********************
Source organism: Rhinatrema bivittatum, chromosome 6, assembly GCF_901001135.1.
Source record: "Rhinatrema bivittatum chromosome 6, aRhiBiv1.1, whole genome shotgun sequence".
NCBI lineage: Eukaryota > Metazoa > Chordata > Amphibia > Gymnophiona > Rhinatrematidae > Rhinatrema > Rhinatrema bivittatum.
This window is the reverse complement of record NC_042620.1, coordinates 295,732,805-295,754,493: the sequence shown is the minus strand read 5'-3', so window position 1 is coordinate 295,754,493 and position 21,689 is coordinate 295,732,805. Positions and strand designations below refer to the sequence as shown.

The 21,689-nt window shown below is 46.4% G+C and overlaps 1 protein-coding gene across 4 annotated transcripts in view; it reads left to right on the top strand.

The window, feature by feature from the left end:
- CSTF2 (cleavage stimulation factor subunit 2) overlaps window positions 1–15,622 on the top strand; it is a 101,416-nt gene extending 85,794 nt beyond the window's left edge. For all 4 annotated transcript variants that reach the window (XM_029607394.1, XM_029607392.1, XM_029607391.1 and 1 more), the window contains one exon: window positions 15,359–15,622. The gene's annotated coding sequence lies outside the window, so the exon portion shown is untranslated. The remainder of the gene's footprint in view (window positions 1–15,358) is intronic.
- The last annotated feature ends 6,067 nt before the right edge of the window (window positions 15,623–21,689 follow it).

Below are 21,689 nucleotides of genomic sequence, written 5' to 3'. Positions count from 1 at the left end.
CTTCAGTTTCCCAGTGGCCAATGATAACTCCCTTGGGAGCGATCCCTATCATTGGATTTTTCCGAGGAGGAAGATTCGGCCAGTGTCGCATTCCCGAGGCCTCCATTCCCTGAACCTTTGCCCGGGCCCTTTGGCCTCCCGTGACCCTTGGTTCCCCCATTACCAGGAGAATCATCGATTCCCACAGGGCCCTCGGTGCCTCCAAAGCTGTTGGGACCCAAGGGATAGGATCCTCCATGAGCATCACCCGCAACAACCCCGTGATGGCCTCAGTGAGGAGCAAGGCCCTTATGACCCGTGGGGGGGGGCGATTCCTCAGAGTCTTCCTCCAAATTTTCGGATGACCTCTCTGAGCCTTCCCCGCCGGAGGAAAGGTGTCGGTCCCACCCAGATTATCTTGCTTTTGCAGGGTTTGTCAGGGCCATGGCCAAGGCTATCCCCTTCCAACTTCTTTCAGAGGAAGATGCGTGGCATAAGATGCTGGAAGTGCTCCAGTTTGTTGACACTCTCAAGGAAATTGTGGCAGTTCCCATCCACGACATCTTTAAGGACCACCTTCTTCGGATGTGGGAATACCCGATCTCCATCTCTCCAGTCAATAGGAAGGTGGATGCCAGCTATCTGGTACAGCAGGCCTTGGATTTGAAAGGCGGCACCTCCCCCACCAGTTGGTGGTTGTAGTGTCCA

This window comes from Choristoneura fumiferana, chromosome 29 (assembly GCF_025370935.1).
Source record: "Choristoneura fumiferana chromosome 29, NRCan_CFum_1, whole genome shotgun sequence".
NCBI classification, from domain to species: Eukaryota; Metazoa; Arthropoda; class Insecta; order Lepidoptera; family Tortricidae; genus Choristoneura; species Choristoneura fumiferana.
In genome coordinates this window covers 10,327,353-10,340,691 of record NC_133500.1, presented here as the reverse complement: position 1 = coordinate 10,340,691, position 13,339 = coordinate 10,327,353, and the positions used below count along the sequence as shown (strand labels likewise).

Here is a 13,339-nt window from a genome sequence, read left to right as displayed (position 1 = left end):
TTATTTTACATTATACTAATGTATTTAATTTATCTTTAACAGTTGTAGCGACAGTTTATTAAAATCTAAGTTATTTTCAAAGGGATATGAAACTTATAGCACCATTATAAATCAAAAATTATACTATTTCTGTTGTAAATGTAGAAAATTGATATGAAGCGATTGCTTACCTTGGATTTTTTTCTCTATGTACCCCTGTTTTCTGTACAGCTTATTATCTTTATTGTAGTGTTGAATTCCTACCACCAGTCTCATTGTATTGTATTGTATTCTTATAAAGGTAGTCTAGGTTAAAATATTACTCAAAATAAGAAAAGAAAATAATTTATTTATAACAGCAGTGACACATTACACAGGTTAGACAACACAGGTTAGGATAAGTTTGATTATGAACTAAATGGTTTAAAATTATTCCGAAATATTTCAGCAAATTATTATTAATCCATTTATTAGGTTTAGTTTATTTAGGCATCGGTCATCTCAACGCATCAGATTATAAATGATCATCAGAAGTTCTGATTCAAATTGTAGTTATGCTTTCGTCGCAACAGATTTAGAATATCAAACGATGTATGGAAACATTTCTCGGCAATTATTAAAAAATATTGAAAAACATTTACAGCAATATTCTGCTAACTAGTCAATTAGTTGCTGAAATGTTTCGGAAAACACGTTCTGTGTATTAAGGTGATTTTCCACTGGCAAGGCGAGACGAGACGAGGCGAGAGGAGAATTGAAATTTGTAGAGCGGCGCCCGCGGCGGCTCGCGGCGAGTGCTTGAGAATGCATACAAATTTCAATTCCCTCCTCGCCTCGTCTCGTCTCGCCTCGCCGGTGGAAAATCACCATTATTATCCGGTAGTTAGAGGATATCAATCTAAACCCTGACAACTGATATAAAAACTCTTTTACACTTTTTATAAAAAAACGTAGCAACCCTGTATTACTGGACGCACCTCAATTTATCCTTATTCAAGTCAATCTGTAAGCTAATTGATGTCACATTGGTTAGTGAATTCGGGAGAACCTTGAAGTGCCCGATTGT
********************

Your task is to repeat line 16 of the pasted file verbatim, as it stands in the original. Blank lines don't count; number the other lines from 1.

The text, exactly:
TTATTTTACATTATACTAATGTATTTAATTTATCTTTAACAGTTGTAGCGACAGTTTATTAAAATCTAAGTTATTTTCAAAGGGATATGAAACTTATAGCACCATTATAAATCAAAAATTATACTATTTCTGTTGTAAATGTAGAAAATTGATATGAAGCGATTGCTTACCTTGGATTTTTTTCTCTATGTACCCCTGTTTTCTGTACAGCTTATTATCTTTATTGTAGTGTTGAATTCCTACCACCAGTCTCATTGTATTGTATTGTATTCTTATAAAGGTAGTCTAGGTTAAAATATTACTCAAAATAAGAAAAGAAAATAATTTATTTATAACAGCAGTGACACATTACACAGGTTAGACAACACAGGTTAGGATAAGTTTGATTATGAACTAAATGGTTTAAAATTATTCCGAAATATTTCAGCAAATTATTATTAATCCATTTATTAGGTTTAGTTTATTTAGGCATCGGTCATCTCAACGCATCAGATTATAAATGATCATCAGAAGTTCTGATTCAAATTGTAGTTATGCTTTCGTCGCAACAGATTTAGAATATCAAACGATGTATGGAAACATTTCTCGGCAATTATTAAAAAATATTGAAAAACATTTACAGCAATATTCTGCTAACTAGTCAATTAGTTGCTGAAATGTTTCGGAAAACACGTTCTGTGTATTAAGGTGATTTTCCACTGGCAAGGCGAGACGAGACGAGGCGAGAGGAGAATTGAAATTTGTAGAGCGGCGCCCGCGGCGGCTCGCGGCGAGTGCTTGAGAATGCATACAAATTTCAATTCCCTCCTCGCCTCGTCTCGTCTCGCCTCGCCGGTGGAAAATCACCATTATTATCCGGTAGTTAGAGGATATCAATCTAAACCCTGACAACTGATATAAAAACTCTTTTACACTTTTTATAAAAAAACGTAGCAACCCTGTATTACTGGACGCACCTCAATTTATCCTTATTCAAGTCAATCTGTAAGCTAATTGATGTCACATTGGTTAGTGAATTCGGGAGAACCTTGAAGTGCCCGATTGT